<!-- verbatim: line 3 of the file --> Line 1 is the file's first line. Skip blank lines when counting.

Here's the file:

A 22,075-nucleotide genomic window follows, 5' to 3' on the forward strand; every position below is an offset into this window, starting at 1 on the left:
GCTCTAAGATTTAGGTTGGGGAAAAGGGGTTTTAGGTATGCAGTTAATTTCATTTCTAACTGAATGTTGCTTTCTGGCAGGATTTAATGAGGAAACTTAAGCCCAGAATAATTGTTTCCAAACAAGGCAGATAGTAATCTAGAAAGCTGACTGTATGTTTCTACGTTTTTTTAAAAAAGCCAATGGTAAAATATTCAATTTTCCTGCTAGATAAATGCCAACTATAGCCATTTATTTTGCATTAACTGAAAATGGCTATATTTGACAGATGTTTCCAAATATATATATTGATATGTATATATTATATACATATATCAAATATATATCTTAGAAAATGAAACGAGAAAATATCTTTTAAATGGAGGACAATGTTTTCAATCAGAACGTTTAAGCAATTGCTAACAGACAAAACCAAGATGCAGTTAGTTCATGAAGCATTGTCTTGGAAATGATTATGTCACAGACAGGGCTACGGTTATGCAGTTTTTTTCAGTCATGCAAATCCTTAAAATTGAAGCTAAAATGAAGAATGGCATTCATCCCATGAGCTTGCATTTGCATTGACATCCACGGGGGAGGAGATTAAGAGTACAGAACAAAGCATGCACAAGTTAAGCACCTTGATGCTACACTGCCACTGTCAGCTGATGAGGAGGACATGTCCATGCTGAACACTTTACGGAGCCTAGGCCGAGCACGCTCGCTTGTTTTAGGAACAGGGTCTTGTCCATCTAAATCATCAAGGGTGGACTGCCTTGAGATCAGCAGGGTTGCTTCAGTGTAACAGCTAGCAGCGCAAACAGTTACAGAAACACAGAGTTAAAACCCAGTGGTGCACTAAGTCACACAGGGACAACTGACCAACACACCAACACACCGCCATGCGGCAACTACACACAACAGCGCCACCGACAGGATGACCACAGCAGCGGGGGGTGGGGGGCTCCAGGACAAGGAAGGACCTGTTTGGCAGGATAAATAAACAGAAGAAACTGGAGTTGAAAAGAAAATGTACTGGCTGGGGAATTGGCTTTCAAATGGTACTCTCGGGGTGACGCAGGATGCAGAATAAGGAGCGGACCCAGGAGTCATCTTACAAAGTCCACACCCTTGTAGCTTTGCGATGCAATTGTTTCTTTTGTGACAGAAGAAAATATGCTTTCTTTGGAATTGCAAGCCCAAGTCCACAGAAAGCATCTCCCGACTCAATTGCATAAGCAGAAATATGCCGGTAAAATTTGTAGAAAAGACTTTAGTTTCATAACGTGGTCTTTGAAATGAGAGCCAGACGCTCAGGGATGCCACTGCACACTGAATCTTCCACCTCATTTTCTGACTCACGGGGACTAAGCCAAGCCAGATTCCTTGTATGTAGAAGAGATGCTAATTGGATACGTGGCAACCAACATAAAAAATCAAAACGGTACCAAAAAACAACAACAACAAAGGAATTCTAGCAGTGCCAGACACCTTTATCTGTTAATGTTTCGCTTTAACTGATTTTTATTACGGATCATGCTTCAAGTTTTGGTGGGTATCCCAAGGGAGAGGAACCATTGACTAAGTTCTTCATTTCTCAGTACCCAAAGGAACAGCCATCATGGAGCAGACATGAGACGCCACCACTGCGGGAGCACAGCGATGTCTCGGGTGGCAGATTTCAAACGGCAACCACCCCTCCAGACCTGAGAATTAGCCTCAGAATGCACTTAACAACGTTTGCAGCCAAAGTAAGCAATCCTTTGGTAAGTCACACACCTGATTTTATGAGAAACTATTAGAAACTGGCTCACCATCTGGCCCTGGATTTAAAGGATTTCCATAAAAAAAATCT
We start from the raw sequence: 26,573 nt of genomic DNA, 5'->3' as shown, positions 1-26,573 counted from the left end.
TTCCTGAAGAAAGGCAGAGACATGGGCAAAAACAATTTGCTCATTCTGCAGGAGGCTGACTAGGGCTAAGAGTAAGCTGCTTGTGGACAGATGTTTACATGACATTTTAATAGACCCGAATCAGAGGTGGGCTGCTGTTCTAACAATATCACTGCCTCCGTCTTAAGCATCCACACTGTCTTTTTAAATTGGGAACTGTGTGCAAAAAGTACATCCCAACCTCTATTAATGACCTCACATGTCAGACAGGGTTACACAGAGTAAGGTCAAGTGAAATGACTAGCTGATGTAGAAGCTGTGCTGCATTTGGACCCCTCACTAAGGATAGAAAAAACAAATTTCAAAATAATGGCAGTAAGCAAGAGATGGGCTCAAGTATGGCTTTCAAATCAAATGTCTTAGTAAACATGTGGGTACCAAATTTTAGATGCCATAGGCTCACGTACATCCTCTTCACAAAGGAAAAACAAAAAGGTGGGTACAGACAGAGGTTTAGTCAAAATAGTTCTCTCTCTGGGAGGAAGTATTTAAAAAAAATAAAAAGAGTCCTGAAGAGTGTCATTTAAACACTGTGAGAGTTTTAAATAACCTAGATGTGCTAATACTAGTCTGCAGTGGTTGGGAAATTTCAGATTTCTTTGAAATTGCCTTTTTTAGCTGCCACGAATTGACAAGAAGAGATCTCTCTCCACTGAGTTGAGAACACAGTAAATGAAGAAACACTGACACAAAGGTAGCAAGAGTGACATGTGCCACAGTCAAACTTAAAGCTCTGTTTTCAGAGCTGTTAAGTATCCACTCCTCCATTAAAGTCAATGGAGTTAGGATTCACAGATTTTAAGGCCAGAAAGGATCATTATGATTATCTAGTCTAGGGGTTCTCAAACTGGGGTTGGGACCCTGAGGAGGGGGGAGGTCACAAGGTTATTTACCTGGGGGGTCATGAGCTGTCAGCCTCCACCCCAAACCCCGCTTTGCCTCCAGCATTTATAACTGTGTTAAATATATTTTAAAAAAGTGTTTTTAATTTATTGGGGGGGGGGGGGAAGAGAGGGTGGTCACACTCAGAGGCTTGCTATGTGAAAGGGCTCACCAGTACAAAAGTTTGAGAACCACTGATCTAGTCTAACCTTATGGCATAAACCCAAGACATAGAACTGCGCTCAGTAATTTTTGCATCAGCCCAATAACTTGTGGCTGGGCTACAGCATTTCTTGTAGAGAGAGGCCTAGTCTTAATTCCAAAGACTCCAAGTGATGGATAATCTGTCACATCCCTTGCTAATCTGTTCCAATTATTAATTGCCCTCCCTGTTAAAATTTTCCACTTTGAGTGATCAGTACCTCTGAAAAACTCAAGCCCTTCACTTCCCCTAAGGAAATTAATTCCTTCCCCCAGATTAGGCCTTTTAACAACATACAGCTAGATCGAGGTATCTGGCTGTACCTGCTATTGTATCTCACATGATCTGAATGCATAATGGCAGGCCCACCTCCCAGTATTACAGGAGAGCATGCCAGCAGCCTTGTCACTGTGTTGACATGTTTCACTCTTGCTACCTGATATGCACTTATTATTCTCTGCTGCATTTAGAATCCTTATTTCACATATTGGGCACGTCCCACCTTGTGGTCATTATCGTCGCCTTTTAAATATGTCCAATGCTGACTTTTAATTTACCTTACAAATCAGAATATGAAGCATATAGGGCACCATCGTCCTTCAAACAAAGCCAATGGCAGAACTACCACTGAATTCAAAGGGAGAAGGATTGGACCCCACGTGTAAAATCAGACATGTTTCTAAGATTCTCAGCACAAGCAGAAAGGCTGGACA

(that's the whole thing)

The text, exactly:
We start from the raw sequence: 26,573 nt of genomic DNA, 5'->3' as shown, positions 1-26,573 counted from the left end.